Christian, Jewish and Muslim students take part in interreligious summer school

Posted on: July 1, 2017

Photo Credit: Luc Hegetschweiler/WCC

[WCC] As young people from across the world gathered for a three-week Interreligious Summer School at the World Council of Churches Bossey Ecumenical Institute in Switzerland, they heard inspiring greetings about interreligious dialogue from people who encouraged them to contribute to issues of religious pluralism and intercultural acceptance in a society based on migration and globalisation.

Fr Prof. Dr Ioan Sauca, director of the Ecumenical Institute and WCC deputy general secretary, wished the seminar participants success. “What is our common approach to the challenges of our time – to others who may have the same values, but from a non-faith perspective?” he asked. “May God, who is the God of creation, according to our Abrahamic religions, bless the beginning of the seminar.”

The young people are pursuing the Ecumenical Institute’s Certificate of Advanced Studies in Interreligious Studies, which is accredited by the University of Geneva under the Swiss Higher Education Programme for Continuing Education.

Revd Dr Benjamin Simon, Professor of Ecumenical Missiology, with responsibility for the Interreligious Summer School said: “This is a wonderful opportunity for 14 young Jewish, Muslim and Christian students from all over the world to live and study together in a safe atmosphere of conviviality and mutual respect.” Revd Benjamin added: “The aim is to find constructive solutions  and to discover how religions respond to challenges of our time and to equip our participants to become bridge builders and ambassadors for just peace.”

Sheikh Hafid Ouardiri, director of the Inter-Knowing Foundation, said each year’s experience is vastly different from the last. “I’m just expecting to get more knowledge than what I have before,” he said.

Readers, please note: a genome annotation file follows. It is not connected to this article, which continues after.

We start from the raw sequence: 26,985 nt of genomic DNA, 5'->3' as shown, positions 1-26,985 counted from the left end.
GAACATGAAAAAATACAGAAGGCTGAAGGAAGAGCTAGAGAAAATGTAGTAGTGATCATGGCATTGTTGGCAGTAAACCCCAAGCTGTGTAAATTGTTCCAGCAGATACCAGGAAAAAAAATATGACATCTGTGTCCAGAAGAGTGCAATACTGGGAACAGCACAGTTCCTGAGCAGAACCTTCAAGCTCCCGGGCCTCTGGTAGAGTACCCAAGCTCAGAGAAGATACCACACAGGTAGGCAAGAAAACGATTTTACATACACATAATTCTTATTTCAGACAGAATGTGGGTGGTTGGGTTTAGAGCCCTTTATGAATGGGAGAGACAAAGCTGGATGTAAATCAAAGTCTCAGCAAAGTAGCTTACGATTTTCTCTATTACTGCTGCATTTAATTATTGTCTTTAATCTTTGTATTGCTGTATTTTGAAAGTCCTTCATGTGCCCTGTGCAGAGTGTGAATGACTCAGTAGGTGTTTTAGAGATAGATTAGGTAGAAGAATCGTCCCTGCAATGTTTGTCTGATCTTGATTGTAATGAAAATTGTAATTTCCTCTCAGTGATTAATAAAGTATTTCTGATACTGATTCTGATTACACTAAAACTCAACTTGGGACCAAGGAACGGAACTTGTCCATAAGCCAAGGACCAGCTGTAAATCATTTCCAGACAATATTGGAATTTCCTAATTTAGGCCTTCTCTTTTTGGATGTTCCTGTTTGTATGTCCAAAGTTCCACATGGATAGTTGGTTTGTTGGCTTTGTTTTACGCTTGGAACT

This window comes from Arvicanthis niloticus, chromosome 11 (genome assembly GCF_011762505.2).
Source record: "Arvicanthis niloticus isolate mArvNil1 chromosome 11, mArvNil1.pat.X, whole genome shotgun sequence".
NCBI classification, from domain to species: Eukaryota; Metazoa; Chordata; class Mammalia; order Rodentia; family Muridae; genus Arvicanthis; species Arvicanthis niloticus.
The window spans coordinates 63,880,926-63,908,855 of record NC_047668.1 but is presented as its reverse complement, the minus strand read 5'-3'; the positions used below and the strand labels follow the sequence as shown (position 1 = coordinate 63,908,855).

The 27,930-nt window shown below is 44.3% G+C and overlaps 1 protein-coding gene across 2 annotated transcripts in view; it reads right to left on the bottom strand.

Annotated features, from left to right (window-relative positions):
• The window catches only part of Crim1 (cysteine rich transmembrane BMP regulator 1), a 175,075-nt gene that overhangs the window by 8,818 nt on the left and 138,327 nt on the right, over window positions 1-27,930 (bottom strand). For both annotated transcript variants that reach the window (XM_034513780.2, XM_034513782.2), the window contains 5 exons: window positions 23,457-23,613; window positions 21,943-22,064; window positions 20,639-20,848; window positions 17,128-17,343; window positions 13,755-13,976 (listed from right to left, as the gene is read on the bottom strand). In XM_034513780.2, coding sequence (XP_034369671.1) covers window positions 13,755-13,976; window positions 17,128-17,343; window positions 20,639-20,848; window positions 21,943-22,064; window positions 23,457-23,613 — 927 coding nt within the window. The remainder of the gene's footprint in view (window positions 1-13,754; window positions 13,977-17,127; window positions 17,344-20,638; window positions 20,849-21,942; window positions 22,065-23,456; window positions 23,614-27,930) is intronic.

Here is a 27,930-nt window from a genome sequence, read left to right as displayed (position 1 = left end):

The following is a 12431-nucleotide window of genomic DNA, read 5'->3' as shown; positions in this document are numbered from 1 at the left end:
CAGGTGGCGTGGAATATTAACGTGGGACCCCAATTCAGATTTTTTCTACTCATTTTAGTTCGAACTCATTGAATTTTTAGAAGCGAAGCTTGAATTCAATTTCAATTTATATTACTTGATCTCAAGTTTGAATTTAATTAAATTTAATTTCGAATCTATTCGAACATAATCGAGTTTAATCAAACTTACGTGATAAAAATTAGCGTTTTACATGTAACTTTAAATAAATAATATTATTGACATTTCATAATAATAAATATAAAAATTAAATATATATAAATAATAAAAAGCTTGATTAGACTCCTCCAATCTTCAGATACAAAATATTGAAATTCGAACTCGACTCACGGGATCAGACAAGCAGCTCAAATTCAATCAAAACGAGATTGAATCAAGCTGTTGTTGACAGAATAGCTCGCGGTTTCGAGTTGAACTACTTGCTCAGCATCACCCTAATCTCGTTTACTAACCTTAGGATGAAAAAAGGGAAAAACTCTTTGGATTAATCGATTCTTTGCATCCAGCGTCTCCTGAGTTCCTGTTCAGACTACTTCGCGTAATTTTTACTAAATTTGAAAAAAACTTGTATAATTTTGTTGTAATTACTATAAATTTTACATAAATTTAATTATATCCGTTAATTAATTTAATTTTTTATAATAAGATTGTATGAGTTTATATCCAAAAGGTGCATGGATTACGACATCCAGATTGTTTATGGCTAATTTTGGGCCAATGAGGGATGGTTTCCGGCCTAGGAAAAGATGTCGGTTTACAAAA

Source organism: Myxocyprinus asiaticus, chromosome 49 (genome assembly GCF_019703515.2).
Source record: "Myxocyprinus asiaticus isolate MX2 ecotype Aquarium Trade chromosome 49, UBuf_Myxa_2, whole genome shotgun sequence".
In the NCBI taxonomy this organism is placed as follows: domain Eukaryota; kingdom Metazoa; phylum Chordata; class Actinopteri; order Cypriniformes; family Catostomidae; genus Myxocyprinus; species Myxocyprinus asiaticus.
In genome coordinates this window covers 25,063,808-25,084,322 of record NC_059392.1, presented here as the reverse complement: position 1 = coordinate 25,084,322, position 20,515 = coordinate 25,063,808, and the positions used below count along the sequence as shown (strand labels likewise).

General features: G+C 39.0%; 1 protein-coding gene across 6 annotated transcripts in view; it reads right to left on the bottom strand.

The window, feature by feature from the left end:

“As human beings we need freedom and dignity, and freedom and dignity are the same for everyone. We have to be together to bring this freedom and dignity. Here, at Bossey, we have this grace where we start as human beings, so our differences make us more open to be human to each other.”

The course encompasses a study period of six weeks, including three weeks of distance learning, and three weeks of residential study at Bossey. The residential period includes lectures, courses, workshops and study visits to places of interreligious interest.

Suzanne de Jonckheere, who helps lead the Continuing Education Centre at the University of Geneva, said students and professors alike, in order to support the evolution of their professional lives, and to face the complex issues of their societies, need time to think and reflect, to confront their knowledge and to share experiences. “Continuing education programmes and especially this class give you a special space of reflection and sharing,” she said.

Within the seminar, courses are conducted by professors from the Ecumenical Institute and WCC experts in collaboration with the Autonomous Faculty of Protestant Theology of the University of Geneva and Jewish and Muslim partners. WCC Communications director Marianne Ejdersten brought them greetings from the Holy Land, from where she had just returned.  Participants in the seminar will have the opportunity to practice storytelling to inspire other people to work together for just peace in the world. “Take the opportunity to get to know each other with open eyes, open ears and open hearts,” Ejdersten urged.

Upon completion of the course, students will receive a Certificate of Advanced Studies (CAS) in Interreligious Studies.


Anglican Communion News Service, Daily update from the ACNS on Saturday 1st July, 2017

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